Inert Detritus The Internet's dust bunnies

12 December 2007 @ 4pm

A Dissection of Roxio Toast 8’s Disc Spanning

Toast 8, a CD/DVD burning utility for the Mac, introduced a new feature: when you add files to a data CD above what a single disc can hold, it offers to burn them onto separate discs. When I went to back up (and remove from my hard drive) about 40 GB of ripped DVDs, this looked like a fantastic feature. However, I wanted to make sure that, should I need to use the discs on a PC, on a Unix machine, or on a newer or older Mac. I couldn’t let myself be tied to a platform, OS, or application.

Fortunately, Roxio has ensured that, short of losing one of the discs, you’ll be able to get at your data somehow.

First, Toast copies a text-editable Disc Index.plist to each disc, hidden at the root level of the drive, gzipped to save space. It’s identical across all discs in the session, so any disc has a complete copy. It contains a dictionary of all the files in the session, including their size, whether they’re invisible, their date modified, whether to copy them onto a PC, and for a spanned file, the discs on which to find the file.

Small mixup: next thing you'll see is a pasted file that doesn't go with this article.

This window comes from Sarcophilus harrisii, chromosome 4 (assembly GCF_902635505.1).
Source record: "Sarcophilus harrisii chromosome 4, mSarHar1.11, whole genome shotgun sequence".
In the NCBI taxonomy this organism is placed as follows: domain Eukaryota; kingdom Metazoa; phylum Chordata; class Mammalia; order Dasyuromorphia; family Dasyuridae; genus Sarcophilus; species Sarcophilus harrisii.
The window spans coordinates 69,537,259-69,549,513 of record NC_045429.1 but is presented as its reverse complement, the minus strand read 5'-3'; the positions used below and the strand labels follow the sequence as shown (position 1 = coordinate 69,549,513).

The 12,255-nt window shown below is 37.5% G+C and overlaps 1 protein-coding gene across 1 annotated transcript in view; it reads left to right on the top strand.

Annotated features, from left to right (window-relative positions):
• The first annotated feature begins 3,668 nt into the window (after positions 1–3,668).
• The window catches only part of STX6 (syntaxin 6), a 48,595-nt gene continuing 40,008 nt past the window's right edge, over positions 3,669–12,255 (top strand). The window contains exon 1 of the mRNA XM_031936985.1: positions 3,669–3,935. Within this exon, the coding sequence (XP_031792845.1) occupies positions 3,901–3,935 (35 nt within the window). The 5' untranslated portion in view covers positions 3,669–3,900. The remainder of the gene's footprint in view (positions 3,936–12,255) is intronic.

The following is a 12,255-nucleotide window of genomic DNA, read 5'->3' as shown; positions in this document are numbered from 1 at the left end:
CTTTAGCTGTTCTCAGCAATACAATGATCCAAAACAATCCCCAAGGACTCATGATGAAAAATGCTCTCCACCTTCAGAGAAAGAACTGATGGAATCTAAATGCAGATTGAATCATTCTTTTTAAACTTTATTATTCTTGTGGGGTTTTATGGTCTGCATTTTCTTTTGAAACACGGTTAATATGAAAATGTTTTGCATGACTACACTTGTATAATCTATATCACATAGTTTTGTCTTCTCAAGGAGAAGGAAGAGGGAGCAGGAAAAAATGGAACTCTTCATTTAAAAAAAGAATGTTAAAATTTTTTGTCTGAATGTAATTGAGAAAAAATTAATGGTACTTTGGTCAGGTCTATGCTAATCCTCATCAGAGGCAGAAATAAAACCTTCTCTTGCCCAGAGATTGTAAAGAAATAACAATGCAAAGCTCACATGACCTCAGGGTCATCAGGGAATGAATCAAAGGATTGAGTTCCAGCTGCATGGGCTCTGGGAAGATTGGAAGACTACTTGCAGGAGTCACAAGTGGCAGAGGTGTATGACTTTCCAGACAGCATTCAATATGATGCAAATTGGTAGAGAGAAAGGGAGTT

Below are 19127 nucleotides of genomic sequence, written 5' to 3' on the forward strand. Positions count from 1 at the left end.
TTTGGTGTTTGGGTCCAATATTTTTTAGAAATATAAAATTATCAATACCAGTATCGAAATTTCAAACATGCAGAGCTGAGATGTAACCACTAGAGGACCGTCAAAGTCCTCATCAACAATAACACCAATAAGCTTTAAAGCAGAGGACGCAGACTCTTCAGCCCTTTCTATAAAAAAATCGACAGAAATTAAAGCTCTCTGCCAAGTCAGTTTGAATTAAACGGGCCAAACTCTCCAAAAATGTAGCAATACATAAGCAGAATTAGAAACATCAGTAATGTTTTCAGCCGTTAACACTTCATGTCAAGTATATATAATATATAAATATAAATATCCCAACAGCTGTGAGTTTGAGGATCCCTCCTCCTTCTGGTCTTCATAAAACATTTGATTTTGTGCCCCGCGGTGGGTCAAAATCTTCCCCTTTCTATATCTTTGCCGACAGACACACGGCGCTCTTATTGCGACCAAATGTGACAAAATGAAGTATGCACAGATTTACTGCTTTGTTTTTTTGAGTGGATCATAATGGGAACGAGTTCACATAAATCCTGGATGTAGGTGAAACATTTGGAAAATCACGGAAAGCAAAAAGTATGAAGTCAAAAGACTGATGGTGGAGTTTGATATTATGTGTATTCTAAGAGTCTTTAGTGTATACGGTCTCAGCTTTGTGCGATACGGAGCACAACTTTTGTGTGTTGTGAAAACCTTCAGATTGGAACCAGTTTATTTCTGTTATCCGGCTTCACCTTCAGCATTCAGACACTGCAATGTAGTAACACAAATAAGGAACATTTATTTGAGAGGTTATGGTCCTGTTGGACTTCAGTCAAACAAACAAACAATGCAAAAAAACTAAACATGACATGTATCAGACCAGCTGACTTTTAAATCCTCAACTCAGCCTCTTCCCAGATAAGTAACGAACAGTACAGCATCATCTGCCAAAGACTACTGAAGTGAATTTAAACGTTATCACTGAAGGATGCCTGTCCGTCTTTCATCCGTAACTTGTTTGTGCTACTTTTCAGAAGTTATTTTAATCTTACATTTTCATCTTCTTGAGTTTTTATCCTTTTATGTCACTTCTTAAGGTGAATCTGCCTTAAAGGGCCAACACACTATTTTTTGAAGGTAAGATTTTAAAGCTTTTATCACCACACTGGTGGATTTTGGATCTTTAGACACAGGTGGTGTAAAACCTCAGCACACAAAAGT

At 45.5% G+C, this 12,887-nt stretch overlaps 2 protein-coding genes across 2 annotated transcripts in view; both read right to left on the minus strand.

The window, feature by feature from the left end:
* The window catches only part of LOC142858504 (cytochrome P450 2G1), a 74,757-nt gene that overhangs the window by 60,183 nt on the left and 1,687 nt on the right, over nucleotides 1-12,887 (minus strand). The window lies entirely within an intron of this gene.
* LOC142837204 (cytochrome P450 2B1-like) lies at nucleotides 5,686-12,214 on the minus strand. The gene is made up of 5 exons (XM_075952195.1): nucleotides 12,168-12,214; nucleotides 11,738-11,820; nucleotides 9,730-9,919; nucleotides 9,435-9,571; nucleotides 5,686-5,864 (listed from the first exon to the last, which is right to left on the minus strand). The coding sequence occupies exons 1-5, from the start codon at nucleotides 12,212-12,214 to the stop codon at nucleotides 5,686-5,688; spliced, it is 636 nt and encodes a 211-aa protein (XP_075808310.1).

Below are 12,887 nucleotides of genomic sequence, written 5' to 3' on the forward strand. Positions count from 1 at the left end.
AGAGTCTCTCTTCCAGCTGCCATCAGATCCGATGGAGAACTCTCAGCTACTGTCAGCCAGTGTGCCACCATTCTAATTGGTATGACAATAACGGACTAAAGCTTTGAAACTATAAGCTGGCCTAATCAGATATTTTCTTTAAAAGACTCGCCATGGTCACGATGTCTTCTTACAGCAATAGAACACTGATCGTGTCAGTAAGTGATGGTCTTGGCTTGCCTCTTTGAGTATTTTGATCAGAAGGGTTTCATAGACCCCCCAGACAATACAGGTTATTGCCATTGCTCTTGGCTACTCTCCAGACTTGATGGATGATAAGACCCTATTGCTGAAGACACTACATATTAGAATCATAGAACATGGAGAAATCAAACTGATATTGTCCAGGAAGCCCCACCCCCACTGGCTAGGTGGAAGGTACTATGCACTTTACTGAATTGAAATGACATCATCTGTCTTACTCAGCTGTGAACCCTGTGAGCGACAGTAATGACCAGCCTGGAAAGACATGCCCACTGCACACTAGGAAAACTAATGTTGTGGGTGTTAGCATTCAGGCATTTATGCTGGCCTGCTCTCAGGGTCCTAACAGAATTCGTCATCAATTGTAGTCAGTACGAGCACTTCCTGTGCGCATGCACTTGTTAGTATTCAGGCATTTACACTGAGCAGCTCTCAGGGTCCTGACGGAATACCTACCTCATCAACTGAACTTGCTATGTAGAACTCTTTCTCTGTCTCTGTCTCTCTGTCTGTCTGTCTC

I first tested the included Mac version of their disc spanning utility: it simply copies the pieces of the files and concatenates them together (more on that in a minute). The discs also include a Windows exe, though I haven’t tested it. The spanned and remerged files emerging from the utility are, as you would hope, binary identical to the original.

Initially, I was wary of using disc spanning: a proprietary utility to reassemble files? An unknown format to recover them from? But it turns out that their utility is a very pretty interface for a couple of simple Unix commands. By concatenating together the two (or more) pieces of the files, in order, you produce an exact copy of the original file. I tested this on a split AVI: cat file1.spanned > testfile; cat file2.spanned >> testfile; md5sum testfile originalfile; will produce identical MD5 checksums.

So, at the end of the day, I went ahead and burned a 10 disc session of movies to DVDs. If I lose any of the discs, sure, the data is lost and the remainder is unrecoverable, but I have a list of what was lost in the Disc Index.plist, and can BitTorrent as needed to replace it. Would I span a disk image with a backup across two pieces of media? Probably not without burning two or three copies of the session, and testing each. But for movies, it’s a great way to back them up.